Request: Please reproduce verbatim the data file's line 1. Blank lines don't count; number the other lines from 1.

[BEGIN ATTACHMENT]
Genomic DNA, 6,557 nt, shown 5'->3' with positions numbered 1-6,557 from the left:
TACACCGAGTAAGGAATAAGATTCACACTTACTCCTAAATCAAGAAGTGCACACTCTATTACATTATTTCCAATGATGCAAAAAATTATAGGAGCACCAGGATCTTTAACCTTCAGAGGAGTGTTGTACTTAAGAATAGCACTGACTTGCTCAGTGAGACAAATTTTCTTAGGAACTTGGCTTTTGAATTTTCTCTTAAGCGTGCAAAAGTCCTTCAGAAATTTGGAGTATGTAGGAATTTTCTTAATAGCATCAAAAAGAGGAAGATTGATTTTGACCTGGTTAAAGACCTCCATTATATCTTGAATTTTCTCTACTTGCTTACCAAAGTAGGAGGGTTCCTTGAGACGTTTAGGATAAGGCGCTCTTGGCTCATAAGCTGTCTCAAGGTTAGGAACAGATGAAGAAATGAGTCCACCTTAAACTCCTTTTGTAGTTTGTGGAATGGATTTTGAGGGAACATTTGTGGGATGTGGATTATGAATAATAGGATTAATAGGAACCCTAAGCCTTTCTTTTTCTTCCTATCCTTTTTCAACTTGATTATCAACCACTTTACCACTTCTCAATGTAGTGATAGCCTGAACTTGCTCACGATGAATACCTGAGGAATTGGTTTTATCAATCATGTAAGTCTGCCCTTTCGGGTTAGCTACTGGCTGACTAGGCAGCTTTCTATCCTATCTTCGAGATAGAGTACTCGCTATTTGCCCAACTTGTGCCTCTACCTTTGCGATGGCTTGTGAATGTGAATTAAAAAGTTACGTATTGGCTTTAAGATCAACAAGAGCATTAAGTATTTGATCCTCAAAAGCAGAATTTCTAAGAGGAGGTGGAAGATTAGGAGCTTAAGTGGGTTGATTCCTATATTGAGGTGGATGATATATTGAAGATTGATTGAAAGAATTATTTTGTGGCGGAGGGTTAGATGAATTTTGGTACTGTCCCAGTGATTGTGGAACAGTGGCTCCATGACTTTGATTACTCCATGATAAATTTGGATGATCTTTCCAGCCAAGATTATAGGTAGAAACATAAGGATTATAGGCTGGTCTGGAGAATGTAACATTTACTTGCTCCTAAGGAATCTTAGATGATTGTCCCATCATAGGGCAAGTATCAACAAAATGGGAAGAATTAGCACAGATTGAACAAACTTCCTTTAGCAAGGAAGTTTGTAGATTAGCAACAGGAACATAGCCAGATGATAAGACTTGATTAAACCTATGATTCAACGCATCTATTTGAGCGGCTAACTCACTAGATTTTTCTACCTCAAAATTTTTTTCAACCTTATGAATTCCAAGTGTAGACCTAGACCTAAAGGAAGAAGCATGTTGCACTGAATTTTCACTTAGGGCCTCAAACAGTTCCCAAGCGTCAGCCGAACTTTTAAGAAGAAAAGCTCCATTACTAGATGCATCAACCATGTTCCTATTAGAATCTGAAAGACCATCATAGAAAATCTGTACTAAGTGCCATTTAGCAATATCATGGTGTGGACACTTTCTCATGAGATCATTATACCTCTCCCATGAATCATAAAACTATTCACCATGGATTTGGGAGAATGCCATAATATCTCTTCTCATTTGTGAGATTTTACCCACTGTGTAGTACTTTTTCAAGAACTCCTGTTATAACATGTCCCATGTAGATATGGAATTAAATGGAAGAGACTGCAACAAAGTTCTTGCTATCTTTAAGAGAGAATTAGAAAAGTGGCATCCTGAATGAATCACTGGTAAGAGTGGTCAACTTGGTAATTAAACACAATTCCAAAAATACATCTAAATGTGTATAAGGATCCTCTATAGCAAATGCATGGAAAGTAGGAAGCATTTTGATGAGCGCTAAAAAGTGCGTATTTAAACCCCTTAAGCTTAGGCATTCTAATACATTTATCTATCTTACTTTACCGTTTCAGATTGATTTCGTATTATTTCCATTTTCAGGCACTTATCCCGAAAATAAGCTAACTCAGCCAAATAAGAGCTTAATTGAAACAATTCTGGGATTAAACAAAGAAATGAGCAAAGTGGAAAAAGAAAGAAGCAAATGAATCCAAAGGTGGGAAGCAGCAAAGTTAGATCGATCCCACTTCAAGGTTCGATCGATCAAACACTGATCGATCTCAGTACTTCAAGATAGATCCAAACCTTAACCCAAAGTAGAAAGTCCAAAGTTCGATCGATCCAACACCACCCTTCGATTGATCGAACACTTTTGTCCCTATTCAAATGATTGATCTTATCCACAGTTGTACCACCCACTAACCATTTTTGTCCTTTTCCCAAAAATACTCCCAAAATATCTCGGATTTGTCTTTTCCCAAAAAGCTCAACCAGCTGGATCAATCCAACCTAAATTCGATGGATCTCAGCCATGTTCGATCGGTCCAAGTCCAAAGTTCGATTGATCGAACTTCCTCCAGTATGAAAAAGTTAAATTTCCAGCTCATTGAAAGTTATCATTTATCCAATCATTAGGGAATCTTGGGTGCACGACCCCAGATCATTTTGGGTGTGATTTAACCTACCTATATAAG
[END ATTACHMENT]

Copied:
Genomic DNA, 6,557 nt, shown 5'->3' with positions numbered 1-6,557 from the left: